Heating Season: Remember Safety

October 24, 2009

smart fixes

If you have a woodstove, gas- or oil-fueled furnace, please remember to have smoke and carbon monoxide detectors for your home. These devices are not expensive and in some locations, they are mandatory. Usually, you can find a good sale on these devices this time of year.

There are two types of smoke detectors:

The ionization type of smoke detector detects flaming fires that start up quickly, such as flash fires, paper burning, or grease fires. Most house fires are these kinds of fires, so the ionization-type detectors are usually advised for residences.

The photoelectric types of smoke detectors perceive smouldering fires that produce a lot smoke and heat, such as cigarrette-started fires or fires that begin in couches or other soft furniture. Less than 30% of house fires are these kinds of fires.

It is advised that smoke detectors be installed on every level of the home– basement, first floor, second floor, etc. Detectors should be placed on ceilings outside of sleeping areas.

Carbon monoxide detectors sense the invisible carbon monoxide gas. They are a little more complex than the smoke detectors, coming in three types of sensors: metal oxide, biomimetic and electrochemical. There are slight performance differences between the types, but all detectors are supposed to be tested and officially approved for their effectiveness. Carbon monoxide detectors are usually installed within 15 feet of each bedroom. Be sure to follow the manufacturer’s instructions for each device.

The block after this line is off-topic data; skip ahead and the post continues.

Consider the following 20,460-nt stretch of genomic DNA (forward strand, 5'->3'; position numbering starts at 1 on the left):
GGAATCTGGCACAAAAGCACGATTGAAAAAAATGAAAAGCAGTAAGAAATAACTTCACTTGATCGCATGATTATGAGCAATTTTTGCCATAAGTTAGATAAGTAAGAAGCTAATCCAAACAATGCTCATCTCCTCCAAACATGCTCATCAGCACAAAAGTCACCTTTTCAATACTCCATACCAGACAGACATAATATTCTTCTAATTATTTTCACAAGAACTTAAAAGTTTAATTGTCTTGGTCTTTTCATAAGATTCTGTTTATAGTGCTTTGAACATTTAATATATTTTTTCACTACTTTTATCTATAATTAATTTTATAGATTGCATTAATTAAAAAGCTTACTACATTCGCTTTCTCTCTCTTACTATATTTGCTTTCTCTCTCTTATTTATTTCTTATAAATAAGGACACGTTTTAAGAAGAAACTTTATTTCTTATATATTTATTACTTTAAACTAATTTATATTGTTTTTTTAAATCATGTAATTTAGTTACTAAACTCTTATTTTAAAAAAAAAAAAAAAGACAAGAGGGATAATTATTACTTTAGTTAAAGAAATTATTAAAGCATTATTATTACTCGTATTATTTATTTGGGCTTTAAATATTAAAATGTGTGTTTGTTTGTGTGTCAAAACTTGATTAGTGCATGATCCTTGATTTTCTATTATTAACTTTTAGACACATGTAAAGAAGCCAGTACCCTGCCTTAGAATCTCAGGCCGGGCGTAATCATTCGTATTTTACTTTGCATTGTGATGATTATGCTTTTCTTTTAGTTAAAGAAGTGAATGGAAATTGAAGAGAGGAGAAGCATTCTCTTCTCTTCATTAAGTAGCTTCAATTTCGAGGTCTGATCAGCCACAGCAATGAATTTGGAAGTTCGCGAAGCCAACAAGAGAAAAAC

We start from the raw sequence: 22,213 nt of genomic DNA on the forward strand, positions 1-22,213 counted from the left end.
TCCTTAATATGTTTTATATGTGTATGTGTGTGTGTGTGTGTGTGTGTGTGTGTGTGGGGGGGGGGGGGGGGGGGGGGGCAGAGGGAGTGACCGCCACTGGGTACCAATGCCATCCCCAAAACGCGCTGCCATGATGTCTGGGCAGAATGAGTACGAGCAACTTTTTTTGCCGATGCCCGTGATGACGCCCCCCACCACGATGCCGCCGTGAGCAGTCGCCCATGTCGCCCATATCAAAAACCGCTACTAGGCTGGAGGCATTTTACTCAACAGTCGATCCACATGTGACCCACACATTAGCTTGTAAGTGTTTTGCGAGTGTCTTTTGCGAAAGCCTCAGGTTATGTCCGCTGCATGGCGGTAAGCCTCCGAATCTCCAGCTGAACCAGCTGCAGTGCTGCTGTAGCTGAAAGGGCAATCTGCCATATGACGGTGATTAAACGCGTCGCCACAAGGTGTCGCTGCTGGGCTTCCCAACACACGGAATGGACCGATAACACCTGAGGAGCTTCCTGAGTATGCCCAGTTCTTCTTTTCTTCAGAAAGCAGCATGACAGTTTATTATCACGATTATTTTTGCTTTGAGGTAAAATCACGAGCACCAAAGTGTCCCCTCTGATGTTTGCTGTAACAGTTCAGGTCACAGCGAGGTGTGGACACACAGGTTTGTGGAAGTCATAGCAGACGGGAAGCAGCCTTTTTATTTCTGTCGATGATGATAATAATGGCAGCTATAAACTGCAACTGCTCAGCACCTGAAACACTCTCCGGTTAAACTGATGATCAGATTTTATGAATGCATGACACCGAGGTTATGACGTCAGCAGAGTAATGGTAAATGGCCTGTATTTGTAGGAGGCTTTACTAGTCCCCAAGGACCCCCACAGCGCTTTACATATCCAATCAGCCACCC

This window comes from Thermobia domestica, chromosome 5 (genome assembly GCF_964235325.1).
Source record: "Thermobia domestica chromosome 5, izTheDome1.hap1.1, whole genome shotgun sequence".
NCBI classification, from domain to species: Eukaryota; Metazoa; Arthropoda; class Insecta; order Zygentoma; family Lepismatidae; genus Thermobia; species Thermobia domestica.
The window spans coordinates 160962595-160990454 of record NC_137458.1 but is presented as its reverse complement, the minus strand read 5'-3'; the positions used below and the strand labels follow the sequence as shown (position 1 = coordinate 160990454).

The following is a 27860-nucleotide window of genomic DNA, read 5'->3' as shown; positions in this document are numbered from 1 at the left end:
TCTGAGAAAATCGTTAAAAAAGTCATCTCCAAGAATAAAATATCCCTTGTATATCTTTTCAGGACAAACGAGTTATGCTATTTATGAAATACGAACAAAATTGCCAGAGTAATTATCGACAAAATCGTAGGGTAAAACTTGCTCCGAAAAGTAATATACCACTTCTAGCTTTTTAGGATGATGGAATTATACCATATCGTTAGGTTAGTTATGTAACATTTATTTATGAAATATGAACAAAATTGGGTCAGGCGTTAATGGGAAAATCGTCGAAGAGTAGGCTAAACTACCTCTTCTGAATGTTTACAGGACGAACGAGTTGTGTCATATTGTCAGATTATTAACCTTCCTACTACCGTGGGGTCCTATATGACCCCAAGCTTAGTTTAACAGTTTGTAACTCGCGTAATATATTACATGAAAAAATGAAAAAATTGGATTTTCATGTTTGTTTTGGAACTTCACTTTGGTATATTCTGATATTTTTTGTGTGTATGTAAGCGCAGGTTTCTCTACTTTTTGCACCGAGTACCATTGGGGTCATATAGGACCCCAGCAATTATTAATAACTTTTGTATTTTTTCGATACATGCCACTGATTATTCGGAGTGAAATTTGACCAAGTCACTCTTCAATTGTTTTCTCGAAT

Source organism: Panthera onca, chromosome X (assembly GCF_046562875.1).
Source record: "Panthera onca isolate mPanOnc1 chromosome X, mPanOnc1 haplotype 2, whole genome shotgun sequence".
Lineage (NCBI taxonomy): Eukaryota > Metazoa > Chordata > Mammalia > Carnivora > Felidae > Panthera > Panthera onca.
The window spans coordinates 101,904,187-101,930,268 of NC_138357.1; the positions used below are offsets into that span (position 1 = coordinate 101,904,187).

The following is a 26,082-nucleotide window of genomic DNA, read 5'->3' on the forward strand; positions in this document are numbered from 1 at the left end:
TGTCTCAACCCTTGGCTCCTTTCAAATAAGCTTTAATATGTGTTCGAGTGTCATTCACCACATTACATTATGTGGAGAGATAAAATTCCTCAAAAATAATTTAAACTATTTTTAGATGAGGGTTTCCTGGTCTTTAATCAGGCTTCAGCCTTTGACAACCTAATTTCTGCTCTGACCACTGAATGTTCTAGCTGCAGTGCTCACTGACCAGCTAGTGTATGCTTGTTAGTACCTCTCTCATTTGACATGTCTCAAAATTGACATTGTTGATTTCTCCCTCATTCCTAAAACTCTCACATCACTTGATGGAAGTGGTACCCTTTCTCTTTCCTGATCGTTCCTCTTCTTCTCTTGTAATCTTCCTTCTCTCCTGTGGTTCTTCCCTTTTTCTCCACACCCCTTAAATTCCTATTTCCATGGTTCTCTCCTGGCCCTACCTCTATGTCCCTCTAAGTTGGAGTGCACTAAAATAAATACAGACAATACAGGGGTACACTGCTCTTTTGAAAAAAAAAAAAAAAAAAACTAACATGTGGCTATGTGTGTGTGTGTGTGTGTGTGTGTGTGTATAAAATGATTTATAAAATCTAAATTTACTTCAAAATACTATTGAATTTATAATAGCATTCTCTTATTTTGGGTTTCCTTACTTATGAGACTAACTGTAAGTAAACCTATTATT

Individually, detectors are not terribly expensive, usually at $10 to $15 apiece. But if you have a big house as I do, the cost certainly adds up! If you are looking for some good deals on smoke and carbon detectors. The First Alert series of smoke and carbon monoxide detectors are very affordable. I saw some detectors priced as low as $4 for the basic smoke detector. Very nice! Be sure to change the batteries in these things regularly, too. A safety detector is only as good as its battery. (Some you can hard wire into the electrical system, too!).


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